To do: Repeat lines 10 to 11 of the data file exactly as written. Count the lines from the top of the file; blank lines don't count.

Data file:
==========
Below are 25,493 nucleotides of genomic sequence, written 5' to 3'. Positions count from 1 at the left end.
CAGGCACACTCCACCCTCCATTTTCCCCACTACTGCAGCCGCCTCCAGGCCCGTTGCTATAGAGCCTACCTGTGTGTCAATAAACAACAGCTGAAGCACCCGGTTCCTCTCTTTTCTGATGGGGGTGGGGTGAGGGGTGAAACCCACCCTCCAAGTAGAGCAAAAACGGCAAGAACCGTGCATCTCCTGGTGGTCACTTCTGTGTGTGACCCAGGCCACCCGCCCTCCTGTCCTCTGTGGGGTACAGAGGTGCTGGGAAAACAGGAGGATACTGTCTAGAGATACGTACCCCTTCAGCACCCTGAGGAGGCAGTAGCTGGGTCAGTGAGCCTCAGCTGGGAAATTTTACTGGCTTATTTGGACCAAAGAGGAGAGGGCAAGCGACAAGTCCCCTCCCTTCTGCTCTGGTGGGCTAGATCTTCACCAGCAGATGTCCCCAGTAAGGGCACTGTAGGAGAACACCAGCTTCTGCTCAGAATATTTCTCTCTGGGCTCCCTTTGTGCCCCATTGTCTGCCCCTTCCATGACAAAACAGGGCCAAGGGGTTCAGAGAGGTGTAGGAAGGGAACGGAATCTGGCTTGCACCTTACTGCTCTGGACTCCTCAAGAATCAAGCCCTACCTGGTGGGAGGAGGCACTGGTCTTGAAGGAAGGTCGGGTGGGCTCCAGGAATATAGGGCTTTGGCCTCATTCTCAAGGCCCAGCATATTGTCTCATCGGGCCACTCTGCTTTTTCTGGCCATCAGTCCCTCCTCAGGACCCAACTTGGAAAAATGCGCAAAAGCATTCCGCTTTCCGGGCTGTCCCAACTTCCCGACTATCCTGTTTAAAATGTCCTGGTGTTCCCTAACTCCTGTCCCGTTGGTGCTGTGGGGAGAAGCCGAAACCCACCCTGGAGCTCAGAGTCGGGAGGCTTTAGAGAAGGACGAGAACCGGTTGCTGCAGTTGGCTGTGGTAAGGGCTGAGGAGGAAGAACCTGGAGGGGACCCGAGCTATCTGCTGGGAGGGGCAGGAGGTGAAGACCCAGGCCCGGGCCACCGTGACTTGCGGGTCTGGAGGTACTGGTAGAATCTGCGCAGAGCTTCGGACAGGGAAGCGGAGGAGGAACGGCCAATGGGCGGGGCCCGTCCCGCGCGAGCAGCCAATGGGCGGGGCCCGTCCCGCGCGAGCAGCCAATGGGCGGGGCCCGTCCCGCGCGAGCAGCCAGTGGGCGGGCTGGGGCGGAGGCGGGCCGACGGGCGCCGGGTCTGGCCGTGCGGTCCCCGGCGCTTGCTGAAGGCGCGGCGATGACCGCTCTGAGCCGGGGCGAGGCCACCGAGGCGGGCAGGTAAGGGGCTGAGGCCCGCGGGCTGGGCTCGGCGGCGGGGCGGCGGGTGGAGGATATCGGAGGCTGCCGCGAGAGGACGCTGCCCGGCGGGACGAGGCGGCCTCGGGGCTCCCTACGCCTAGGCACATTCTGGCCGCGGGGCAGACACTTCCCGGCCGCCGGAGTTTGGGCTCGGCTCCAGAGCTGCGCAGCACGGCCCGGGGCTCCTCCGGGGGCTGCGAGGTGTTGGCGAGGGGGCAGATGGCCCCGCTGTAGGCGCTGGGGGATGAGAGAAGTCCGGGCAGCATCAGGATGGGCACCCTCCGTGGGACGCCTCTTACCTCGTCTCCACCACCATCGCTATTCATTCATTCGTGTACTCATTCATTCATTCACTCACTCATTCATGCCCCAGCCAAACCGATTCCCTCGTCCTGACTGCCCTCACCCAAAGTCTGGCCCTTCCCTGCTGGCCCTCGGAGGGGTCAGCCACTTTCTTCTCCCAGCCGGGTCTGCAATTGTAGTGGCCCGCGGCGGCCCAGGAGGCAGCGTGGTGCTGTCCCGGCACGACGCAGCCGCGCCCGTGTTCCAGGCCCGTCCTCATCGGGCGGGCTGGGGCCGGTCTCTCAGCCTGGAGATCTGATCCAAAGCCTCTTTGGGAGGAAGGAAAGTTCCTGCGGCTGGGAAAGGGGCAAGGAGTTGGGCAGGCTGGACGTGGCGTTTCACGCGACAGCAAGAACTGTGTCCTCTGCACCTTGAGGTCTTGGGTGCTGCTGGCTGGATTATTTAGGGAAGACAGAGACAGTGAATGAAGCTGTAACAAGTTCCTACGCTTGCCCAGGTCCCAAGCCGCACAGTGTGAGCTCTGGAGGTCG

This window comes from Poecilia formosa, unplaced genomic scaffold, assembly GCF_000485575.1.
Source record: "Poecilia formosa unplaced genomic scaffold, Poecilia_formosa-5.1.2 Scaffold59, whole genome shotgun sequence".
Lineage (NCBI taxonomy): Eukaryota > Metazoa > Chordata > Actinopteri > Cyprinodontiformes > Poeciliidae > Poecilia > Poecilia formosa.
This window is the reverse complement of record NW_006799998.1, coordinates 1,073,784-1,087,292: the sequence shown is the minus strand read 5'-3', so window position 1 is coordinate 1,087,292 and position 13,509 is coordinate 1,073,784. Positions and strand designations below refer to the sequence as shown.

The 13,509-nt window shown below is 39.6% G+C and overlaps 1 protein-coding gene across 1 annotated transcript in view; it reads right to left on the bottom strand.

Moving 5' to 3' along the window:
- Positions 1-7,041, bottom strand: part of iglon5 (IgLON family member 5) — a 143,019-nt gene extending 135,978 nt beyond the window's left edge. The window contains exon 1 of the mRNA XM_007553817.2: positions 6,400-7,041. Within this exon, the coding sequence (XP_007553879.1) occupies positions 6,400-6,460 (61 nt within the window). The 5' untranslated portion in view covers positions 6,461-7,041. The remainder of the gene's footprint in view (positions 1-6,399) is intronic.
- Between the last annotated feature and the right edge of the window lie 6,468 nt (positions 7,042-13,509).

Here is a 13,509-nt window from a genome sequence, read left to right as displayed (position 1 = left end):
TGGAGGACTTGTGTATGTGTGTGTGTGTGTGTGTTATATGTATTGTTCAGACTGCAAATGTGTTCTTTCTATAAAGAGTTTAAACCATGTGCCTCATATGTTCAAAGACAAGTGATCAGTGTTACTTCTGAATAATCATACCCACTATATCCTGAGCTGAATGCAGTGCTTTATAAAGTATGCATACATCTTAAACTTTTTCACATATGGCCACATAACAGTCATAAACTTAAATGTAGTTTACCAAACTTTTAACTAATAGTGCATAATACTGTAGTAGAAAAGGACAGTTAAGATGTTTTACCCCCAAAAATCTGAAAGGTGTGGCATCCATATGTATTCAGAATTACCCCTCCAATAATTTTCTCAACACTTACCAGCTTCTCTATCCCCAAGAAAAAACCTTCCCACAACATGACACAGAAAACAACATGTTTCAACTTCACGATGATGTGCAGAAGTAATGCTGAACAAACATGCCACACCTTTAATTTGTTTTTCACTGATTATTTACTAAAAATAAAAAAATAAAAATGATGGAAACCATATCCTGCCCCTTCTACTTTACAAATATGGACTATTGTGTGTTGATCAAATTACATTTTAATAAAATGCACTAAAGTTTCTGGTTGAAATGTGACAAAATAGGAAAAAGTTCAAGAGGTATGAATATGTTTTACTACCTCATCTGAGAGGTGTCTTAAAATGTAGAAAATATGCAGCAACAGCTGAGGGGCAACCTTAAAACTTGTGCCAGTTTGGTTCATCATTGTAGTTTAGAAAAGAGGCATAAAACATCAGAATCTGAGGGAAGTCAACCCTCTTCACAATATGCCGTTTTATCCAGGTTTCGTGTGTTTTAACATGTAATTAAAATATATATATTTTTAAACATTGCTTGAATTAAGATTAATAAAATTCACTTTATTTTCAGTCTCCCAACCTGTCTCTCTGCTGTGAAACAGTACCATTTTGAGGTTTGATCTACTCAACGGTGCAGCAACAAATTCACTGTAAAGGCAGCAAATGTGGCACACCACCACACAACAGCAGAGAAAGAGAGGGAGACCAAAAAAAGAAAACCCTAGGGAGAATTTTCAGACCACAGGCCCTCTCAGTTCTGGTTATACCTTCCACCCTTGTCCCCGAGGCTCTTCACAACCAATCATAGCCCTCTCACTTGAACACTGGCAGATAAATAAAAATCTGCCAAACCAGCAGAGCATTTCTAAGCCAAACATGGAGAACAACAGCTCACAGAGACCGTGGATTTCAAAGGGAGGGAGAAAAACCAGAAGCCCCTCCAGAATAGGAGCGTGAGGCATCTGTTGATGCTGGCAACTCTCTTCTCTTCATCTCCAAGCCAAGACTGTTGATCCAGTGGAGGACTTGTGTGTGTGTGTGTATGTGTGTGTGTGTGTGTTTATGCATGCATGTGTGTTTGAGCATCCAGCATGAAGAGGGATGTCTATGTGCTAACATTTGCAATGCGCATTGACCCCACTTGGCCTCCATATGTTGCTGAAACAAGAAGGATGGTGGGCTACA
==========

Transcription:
- Between the last annotated feature and the right edge of the window lie 6,468 nt (positions 7,042-13,509).

Here is a 13,509-nt window from a genome sequence, read left to right as displayed (position 1 = left end):